Safe Harbor

The Harbor Grille is a vast improvement over its predecessor but still has a ways to go

All these little annoyances tend to detract from a meal. But the fact of the matter is, the dockside setting, complete with 700 feet of space in which to tie up your Cigarette, and some exemplary dishes could lure folks in -- where Tugboat Annie's practically towed potential regulars off the premises.

For instance, when it comes to New England clam chowder brewed in Florida, I'm pretty skeptical. But Harbor Grille's version was a wonderfully silky broth, replete with plump clams and diced potatoes, celery, and onions that tasted as if they had been sautéed in butter first. You know that ad campaign where a guy drives to Maine from New York in his luxury car just for lunch? Ayuh, he couldn't get better than this.

We weren't quite as fond of a seafood pot pie, which seemed filled more with overcooked bay shrimp than anything else, but we were pleasantly surprised by a citrus-rum-marinated, grilled chicken entrée. More like a split rock Cornish hen, the caramelized bird featured a candied skin and slick, juicy flesh; a scoop of perfectly mashed, butter-softened potatoes were an intriguing textural counterpoint. I suppose I can't credit Chef Guerra for either the failure or success, since Zucker tells me the two sous chefs in the kitchen are respectively responsible for seafood and Continental dishes. But Guerra, who used to take toque honors at I Paparazzi in South Beach, specializes in Italian cuisine. His lasagna more than adequately demonstrates his skills: tender ribbons of pasta encrusted with nuggets of ground veal and ricotta cheese like so many mussels hugging a barnacle, bathed in just the right amount of fully flavored marinara.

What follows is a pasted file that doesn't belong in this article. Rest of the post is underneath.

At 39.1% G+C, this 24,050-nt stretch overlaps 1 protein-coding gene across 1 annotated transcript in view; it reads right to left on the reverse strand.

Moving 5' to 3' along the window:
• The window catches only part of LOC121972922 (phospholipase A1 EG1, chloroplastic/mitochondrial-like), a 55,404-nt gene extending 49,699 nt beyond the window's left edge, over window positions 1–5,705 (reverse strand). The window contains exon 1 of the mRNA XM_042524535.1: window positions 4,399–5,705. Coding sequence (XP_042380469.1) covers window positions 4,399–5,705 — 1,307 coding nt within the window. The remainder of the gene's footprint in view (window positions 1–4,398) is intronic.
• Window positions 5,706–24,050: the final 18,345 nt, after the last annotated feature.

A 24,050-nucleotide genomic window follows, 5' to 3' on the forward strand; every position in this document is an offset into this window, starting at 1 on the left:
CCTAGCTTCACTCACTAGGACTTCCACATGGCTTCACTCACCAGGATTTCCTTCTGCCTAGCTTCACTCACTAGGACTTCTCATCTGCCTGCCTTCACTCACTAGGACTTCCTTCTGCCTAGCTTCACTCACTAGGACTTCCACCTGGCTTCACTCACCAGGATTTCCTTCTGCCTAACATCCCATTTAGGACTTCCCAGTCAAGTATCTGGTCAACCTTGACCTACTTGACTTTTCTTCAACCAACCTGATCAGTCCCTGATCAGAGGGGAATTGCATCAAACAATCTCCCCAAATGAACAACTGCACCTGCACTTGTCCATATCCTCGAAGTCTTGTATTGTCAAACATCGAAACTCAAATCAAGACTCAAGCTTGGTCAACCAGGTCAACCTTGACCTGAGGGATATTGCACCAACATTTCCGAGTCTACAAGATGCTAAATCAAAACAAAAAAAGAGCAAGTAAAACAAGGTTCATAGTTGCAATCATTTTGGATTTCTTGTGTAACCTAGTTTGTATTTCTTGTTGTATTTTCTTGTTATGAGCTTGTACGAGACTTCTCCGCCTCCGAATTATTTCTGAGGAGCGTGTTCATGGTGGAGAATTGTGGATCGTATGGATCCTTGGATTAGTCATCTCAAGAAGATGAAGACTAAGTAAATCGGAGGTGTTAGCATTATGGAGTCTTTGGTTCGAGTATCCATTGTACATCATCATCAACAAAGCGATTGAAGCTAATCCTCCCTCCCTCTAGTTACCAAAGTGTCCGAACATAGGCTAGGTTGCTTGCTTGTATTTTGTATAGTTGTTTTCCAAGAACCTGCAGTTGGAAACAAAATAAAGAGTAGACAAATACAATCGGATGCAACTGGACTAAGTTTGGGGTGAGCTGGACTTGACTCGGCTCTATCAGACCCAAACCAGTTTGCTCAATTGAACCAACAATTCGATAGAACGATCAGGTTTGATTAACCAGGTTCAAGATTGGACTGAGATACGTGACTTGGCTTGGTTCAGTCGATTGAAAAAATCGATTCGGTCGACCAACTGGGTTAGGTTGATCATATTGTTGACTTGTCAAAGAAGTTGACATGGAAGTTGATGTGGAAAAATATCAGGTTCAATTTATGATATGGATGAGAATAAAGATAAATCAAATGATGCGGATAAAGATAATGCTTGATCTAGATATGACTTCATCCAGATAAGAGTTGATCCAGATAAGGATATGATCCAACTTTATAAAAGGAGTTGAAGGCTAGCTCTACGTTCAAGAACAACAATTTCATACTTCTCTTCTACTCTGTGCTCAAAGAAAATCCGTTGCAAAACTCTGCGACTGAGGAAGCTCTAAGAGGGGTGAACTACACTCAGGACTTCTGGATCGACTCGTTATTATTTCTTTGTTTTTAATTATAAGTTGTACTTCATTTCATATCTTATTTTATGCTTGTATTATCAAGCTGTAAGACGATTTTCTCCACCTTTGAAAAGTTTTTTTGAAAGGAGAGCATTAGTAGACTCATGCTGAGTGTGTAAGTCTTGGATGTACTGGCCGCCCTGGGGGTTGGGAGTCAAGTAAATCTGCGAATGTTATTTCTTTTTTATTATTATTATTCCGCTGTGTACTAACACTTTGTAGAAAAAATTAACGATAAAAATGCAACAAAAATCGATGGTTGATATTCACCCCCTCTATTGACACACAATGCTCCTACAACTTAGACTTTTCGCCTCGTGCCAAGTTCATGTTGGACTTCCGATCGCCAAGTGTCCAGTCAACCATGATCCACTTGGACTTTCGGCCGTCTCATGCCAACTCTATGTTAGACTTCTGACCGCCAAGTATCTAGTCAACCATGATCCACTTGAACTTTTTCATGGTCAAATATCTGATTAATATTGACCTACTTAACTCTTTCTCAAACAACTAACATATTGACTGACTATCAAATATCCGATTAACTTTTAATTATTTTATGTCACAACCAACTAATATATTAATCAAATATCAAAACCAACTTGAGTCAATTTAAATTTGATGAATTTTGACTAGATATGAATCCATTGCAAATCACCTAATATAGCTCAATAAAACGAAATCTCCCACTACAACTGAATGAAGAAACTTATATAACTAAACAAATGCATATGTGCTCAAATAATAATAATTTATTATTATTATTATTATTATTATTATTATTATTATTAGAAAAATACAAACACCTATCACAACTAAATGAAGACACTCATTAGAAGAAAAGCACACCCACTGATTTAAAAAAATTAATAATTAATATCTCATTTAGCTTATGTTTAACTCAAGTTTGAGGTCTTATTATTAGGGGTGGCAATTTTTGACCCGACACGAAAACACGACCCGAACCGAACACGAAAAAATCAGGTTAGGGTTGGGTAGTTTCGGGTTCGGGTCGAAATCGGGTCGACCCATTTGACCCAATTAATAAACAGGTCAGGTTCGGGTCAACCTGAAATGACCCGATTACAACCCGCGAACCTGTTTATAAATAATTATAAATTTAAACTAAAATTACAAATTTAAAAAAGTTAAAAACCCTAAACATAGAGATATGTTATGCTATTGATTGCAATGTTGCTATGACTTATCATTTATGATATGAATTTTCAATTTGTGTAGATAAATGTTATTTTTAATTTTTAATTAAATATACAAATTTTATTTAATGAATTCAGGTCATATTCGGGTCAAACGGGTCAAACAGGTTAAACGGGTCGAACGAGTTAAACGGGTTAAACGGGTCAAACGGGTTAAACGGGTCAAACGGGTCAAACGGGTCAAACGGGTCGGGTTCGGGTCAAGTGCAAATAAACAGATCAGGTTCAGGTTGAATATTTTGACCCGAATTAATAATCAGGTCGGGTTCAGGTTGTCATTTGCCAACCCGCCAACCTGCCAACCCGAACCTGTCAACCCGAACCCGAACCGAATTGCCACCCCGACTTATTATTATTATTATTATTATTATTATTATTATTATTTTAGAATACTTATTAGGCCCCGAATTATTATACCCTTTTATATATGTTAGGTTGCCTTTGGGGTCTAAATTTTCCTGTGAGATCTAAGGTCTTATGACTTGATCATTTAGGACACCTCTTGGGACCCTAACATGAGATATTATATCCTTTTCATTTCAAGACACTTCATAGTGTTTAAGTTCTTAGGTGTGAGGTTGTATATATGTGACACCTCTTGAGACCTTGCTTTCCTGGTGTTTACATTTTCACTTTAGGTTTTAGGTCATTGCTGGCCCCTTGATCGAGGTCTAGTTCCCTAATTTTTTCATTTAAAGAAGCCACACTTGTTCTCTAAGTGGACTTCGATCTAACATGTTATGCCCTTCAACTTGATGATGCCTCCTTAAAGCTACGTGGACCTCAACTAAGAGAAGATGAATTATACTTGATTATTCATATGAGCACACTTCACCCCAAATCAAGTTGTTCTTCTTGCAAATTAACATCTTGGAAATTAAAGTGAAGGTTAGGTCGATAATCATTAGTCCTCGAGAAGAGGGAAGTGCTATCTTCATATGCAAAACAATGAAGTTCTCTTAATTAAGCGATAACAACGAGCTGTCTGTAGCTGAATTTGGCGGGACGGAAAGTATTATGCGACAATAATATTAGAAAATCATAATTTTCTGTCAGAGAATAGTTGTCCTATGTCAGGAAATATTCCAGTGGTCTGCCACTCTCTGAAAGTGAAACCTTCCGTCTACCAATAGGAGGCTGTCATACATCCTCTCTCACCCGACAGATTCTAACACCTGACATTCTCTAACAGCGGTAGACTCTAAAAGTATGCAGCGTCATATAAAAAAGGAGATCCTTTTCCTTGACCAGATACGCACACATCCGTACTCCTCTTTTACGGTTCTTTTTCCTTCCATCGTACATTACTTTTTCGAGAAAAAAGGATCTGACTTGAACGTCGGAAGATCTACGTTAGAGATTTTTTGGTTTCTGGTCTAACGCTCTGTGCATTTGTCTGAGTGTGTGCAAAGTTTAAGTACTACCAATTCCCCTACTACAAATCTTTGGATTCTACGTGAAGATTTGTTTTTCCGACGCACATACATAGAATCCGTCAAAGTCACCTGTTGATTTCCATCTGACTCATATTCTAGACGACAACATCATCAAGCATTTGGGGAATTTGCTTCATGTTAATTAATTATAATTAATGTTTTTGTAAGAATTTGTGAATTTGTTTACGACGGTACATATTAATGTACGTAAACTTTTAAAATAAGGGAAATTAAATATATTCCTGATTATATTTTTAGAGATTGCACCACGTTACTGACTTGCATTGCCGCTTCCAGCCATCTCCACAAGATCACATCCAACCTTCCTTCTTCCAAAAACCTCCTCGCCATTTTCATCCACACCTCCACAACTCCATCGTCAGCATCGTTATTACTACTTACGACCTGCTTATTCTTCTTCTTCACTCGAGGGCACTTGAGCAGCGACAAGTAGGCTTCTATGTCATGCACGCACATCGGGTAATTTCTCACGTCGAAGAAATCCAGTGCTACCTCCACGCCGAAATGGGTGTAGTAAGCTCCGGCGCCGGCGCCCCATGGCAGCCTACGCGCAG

Hadley Hooper


Lunch and dinner daily from 11 a.m. till 2 a.m. Call 954-927-3232.
Closed Location

The ricotta showed up again in the form of cheesecake for dessert, and it was a pleasantly firm version reminiscent of lemon rind. But the real star of the sweet course was the strawberry torte, which the waitress told us was purchased from "somewhere." Well, "somewhere" bakes a superb torte -- tiny berries gilded onto a luxuriously buttery crust. And I would return for a fine, generous meal of the rum-glazed chicken and the torte alone. But given the rust on that wine key, I just might get a tetanus shot first.

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